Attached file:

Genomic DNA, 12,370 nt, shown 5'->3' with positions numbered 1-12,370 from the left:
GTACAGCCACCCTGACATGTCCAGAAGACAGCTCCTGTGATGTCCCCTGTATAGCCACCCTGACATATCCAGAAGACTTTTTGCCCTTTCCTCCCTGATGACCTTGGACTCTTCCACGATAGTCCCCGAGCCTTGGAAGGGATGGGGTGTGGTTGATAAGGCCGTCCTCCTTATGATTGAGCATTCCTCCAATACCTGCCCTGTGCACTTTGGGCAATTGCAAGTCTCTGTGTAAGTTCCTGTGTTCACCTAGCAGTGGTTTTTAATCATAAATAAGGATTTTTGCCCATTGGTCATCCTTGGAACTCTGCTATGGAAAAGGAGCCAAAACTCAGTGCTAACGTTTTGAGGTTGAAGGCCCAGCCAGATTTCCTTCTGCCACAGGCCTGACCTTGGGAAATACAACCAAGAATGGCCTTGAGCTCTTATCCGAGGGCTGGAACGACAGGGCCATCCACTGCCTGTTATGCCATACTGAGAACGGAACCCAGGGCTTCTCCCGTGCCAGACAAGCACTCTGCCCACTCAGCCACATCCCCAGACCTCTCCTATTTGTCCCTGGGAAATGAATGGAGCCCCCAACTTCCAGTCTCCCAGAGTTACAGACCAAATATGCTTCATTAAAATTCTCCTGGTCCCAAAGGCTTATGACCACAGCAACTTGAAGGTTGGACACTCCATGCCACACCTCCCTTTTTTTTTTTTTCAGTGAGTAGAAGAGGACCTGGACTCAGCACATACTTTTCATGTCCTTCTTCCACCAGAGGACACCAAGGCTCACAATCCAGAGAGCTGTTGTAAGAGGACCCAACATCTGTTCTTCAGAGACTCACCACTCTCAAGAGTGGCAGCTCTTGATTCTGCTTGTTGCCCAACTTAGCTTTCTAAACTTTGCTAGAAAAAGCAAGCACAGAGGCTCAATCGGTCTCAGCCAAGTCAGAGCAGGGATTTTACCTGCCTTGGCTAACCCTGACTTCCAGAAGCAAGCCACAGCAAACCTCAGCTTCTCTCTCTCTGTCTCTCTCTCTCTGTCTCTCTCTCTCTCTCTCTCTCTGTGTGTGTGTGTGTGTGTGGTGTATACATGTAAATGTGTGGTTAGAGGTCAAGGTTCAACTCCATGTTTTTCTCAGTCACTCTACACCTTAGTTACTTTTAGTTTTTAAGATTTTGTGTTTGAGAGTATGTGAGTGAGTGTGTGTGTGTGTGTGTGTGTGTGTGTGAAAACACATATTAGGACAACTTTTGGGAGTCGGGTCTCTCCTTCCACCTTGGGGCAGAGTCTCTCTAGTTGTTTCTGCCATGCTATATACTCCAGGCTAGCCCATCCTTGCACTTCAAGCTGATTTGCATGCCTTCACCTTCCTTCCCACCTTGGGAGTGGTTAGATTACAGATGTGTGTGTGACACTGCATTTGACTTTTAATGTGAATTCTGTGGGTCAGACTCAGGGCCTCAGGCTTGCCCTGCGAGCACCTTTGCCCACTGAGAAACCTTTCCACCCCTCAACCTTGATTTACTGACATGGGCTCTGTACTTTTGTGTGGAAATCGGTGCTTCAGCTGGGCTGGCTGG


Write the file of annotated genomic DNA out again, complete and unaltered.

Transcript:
Genomic DNA, 12,370 nt, shown 5'->3' with positions numbered 1-12,370 from the left:
GTACAGCCACCCTGACATGTCCAGAAGACAGCTCCTGTGATGTCCCCTGTATAGCCACCCTGACATATCCAGAAGACTTTTTGCCCTTTCCTCCCTGATGACCTTGGACTCTTCCACGATAGTCCCCGAGCCTTGGAAGGGATGGGGTGTGGTTGATAAGGCCGTCCTCCTTATGATTGAGCATTCCTCCAATACCTGCCCTGTGCACTTTGGGCAATTGCAAGTCTCTGTGTAAGTTCCTGTGTTCACCTAGCAGTGGTTTTTAATCATAAATAAGGATTTTTGCCCATTGGTCATCCTTGGAACTCTGCTATGGAAAAGGAGCCAAAACTCAGTGCTAACGTTTTGAGGTTGAAGGCCCAGCCAGATTTCCTTCTGCCACAGGCCTGACCTTGGGAAATACAACCAAGAATGGCCTTGAGCTCTTATCCGAGGGCTGGAACGACAGGGCCATCCACTGCCTGTTATGCCATACTGAGAACGGAACCCAGGGCTTCTCCCGTGCCAGACAAGCACTCTGCCCACTCAGCCACATCCCCAGACCTCTCCTATTTGTCCCTGGGAAATGAATGGAGCCCCCAACTTCCAGTCTCCCAGAGTTACAGACCAAATATGCTTCATTAAAATTCTCCTGGTCCCAAAGGCTTATGACCACAGCAACTTGAAGGTTGGACACTCCATGCCACACCTCCCTTTTTTTTTTTTTCAGTGAGTAGAAGAGGACCTGGACTCAGCACATACTTTTCATGTCCTTCTTCCACCAGAGGACACCAAGGCTCACAATCCAGAGAGCTGTTGTAAGAGGACCCAACATCTGTTCTTCAGAGACTCACCACTCTCAAGAGTGGCAGCTCTTGATTCTGCTTGTTGCCCAACTTAGCTTTCTAAACTTTGCTAGAAAAAGCAAGCACAGAGGCTCAATCGGTCTCAGCCAAGTCAGAGCAGGGATTTTACCTGCCTTGGCTAACCCTGACTTCCAGAAGCAAGCCACAGCAAACCTCAGCTTCTCTCTCTCTGTCTCTCTCTCTCTGTCTCTCTCTCTCTCTCTCTCTCTGTGTGTGTGTGTGTGTGTGGTGTATACATGTAAATGTGTGGTTAGAGGTCAAGGTTCAACTCCATGTTTTTCTCAGTCACTCTACACCTTAGTTACTTTTAGTTTTTAAGATTTTGTGTTTGAGAGTATGTGAGTGAGTGTGTGTGTGTGTGTGTGTGTGTGTGTGAAAACACATATTAGGACAACTTTTGGGAGTCGGGTCTCTCCTTCCACCTTGGGGCAGAGTCTCTCTAGTTGTTTCTGCCATGCTATATACTCCAGGCTAGCCCATCCTTGCACTTCAAGCTGATTTGCATGCCTTCACCTTCCTTCCCACCTTGGGAGTGGTTAGATTACAGATGTGTGTGTGACACTGCATTTGACTTTTAATGTGAATTCTGTGGGTCAGACTCAGGGCCTCAGGCTTGCCCTGCGAGCACCTTTGCCCACTGAGAAACCTTTCCACCCCTCAACCTTGATTTACTGACATGGGCTCTGTACTTTTGTGTGGAAATCGGTGCTTCAGCTGGGCTGGCTGG